Her work has been published by Apex, Aurealis, the Australian Poetry Journal, Fablecroft, SQ Mag, Tincture Journal, and Tiny Owl Workshop, among others. In her non-existent spare time she’s training to become a ninja, and runs a school library. She occasionally tweets as @StaceySarasvati and can be found at Forego Reality.

You’re currently working on a Master of Information Science, majoring in Library and Information Practice – how has that affected your writing, beyond taking away time for it? Do you feel like you’re seeing things from another angle?

In the beginning, studying was a means to an end for me, a way to get my family out of the low-income mire; I had always intended to keep writing through my degree. What I didn’t anticipate was how much I’d enjoy studying again and how much the content would interest me. I definitely think it’s affected a lot of the ways I approach my writing and vice versa: I think I have an advantage over a lot of the other students because my writing activities have naturally led to a lot of the professional practice that we’re encouraged to do as librarians. But librarians have a real sense of end-user needs, which I think writers, because we are so protective of our “creative imperative”, sometimes lose sight of. I started writing a blog post of things writers could learn from librarians but I never finished it because busy. Librarians are hardcore!

I still find myself torn between my identity as a writer and my forming identity as a librarian (or information professional). And the lack of publications this year is very painful!

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The Australian Spec Fic Snapshot 2016: Jodi Cleghorn

Jodi CleghornJodi Cleghorn (@jodicleghorn) is a writer, poet, editor, small press owner and workshop facilitator with a penchant for the dark vein of humanity. Her stories (published here and overseas) traverse a variety of genres, formats and lengths, and she’s a passionate advocate of collaborative writing. Elyora/River of Bones, her debut novella, was shortlisted for an Aurealis. No Need to Reply, a flash-fiction chapbook will be followed up this month by the companion publication, The Heart is an Echo Chamber, penned by eight friends.

Your post-it note and cut-and-paste poetry are a consistent delight across my social media. What’s their role in your overall writing process – are they warm-ups, or important in their own right?

In short: both. They have been frivolous and serious, stop-gap play and scheduled work, disposable creativity and important self-expression. The cut-and-paste poetry gave my depression a voice in 2014, when I was coming to the realisation I was chronically ill. It morphed into poem squares and gave me the ability to keep creating/writing when my intellectual capacity for my own original work didn’t exist.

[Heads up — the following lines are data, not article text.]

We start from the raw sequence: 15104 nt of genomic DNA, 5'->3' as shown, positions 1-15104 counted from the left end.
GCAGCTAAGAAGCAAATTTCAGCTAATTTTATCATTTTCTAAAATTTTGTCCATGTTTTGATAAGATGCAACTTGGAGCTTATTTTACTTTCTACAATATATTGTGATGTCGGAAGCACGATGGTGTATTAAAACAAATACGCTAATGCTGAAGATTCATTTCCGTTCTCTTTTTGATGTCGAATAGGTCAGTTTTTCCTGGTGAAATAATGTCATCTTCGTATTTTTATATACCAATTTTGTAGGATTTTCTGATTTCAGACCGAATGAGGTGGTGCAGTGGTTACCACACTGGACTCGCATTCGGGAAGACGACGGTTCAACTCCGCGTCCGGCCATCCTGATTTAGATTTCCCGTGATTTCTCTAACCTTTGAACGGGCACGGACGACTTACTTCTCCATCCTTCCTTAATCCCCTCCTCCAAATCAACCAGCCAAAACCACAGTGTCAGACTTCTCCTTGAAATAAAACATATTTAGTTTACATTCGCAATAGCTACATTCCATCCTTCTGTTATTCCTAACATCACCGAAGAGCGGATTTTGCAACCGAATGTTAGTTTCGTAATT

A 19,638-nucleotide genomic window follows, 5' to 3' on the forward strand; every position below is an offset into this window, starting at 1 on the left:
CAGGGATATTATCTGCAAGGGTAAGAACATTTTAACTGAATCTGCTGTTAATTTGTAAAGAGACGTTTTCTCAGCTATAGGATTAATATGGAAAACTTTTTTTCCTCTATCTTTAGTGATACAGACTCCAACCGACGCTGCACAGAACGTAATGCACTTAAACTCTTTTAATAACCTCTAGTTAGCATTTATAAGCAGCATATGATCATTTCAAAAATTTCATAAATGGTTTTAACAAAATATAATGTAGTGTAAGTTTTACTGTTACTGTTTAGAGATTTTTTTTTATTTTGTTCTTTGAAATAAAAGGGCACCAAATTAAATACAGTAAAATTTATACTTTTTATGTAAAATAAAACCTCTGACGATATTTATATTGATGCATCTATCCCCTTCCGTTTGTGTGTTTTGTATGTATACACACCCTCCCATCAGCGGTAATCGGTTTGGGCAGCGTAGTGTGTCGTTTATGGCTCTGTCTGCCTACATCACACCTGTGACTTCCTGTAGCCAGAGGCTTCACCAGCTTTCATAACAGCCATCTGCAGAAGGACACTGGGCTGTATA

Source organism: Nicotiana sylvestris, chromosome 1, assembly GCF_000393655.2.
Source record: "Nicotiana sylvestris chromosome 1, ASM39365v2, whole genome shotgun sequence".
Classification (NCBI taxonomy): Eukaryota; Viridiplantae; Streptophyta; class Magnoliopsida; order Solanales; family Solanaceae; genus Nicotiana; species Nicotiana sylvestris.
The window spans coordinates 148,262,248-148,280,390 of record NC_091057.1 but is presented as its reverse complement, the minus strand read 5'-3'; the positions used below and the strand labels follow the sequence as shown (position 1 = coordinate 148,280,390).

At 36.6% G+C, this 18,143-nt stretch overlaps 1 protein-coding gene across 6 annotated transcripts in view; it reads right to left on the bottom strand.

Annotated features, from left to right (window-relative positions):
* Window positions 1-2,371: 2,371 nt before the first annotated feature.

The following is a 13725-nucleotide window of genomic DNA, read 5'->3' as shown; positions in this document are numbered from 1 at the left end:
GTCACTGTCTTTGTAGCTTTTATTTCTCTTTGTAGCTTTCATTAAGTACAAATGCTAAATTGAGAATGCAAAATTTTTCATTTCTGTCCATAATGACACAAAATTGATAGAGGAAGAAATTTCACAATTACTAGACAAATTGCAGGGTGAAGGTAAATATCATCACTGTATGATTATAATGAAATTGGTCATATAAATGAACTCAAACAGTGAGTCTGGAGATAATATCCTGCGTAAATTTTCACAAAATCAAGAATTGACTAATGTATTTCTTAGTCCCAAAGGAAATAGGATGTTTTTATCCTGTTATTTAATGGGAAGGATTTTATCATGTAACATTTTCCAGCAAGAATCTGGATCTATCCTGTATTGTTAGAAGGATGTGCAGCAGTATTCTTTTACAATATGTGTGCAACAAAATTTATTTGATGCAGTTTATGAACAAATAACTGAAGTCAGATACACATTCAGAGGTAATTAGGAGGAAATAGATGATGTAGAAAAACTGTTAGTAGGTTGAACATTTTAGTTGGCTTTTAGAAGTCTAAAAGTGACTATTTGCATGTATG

I’m a jack-of-all-words, so I am happy to be an author of science fiction sometimes, poetry builder from the texts of Winterson and Calvino other times. As long as I don’t use one to procrastinate from the other, they have the capacity to be a refueling loop.

Poem squares are important in their own right now. I sold my first one recently and plan to put more up for sale as well as open for commissions.

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The Australian Spec Fic Snapshot 2016: Laura E. Goodin

A picture of author Laura E Goodin

American-born writer Laura E. Goodin has been writing professionally for over 30 years. Her stories have appeared in numerous publications, including Michael Moorcock’s New Worlds, Andromeda Spaceways Inflight Magazine, Review of Australian Fiction, Adbusters, Wet Ink, The Lifted Brow and Daily Science Fiction, among others, and in several anthologies. Her plays and libretti have been performed on three continents, and her poetry has been performed internationally, both as spoken word and as texts for new musical compositions. She attended the 2007 Clarion South workshop, and has a Ph.D. in creative writing from the University of Western Australia.

For those of us who weren’t able to catch The Cabinet of Oddities, can you tell us a bit about it (and whether we can expect a reprise anytime soon)?
My husband, composer Houston Dunleavy, and I collaborate frequently on pieces. A while back he wrote a piece for one of the low flutes (find out more about these fabulous instruments here!) as incidental music to one of my flash pieces (“The Monster Tarantella”). We realised that it would be intensely fun to get other writers and composers to work together to produce a collection of these sorts of pieces. And when we found out that the Australian Flute Festival was occurring at exactly the same time a few hundred metres away from Conflux last year – well. How much more reason did we need? In the end, all the writers, composers, and players had a fantastic time creating and performing the concert at Conflux, and the audience members were thrilled with hearing brand-new works – both text and music – and with seeing and hearing the wondrous suite of flutes. It really was a joyous experience – but over way too soon, with only one performance. That’s why I’m thrilled to announce there will be two more performances as part of the Melbourne Fringe on September 23 and 24 – keep an eye on their site, as the program launches August 9!